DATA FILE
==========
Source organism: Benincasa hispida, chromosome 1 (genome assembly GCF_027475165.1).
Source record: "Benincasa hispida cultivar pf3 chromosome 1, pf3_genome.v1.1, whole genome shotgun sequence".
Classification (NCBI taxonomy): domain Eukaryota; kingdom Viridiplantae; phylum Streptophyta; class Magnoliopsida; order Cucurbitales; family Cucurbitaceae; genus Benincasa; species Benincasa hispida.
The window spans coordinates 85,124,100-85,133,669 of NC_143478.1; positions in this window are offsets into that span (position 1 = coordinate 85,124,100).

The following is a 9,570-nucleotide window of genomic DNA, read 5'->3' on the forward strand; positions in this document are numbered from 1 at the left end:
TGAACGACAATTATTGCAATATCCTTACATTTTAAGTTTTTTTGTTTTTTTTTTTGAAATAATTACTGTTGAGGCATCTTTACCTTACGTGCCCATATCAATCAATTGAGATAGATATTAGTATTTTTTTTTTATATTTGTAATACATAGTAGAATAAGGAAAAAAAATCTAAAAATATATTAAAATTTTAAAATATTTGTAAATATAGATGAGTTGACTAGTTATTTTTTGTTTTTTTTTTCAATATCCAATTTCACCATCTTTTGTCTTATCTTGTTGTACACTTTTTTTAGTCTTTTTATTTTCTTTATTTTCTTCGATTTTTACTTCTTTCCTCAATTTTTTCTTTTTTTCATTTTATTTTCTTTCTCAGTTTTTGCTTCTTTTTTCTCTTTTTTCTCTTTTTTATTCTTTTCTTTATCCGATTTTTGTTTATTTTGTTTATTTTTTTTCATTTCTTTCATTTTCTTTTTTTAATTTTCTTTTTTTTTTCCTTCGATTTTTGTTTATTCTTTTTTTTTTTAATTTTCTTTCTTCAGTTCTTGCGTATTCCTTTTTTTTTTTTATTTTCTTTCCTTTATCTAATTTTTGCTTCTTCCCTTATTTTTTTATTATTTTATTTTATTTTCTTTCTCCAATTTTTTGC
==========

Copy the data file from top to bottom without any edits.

Source organism: Benincasa hispida, chromosome 1 (genome assembly GCF_027475165.1).
Source record: "Benincasa hispida cultivar pf3 chromosome 1, pf3_genome.v1.1, whole genome shotgun sequence".
Classification (NCBI taxonomy): domain Eukaryota; kingdom Viridiplantae; phylum Streptophyta; class Magnoliopsida; order Cucurbitales; family Cucurbitaceae; genus Benincasa; species Benincasa hispida.
The window spans coordinates 85,124,100-85,133,669 of NC_143478.1; positions in this window are offsets into that span (position 1 = coordinate 85,124,100).

The following is a 9,570-nucleotide window of genomic DNA, read 5'->3' on the forward strand; positions in this document are numbered from 1 at the left end:
TGAACGACAATTATTGCAATATCCTTACATTTTAAGTTTTTTTGTTTTTTTTTTTGAAATAATTACTGTTGAGGCATCTTTACCTTACGTGCCCATATCAATCAATTGAGATAGATATTAGTATTTTTTTTTTATATTTGTAATACATAGTAGAATAAGGAAAAAAAATCTAAAAATATATTAAAATTTTAAAATATTTGTAAATATAGATGAGTTGACTAGTTATTTTTTGTTTTTTTTTTCAATATCCAATTTCACCATCTTTTGTCTTATCTTGTTGTACACTTTTTTTAGTCTTTTTATTTTCTTTATTTTCTTCGATTTTTACTTCTTTCCTCAATTTTTTCTTTTTTTCATTTTATTTTCTTTCTCAGTTTTTGCTTCTTTTTTCTCTTTTTTCTCTTTTTTATTCTTTTCTTTATCCGATTTTTGTTTATTTTGTTTATTTTTTTTCATTTCTTTCATTTTCTTTTTTTAATTTTCTTTTTTTTTTCCTTCGATTTTTGTTTATTCTTTTTTTTTTTAATTTTCTTTCTTCAGTTCTTGCGTATTCCTTTTTTTTTTTTATTTTCTTTCCTTTATCTAATTTTTGCTTCTTCCCTTATTTTTTTATTATTTTATTTTATTTTCTTTCTCCAATTTTTTGC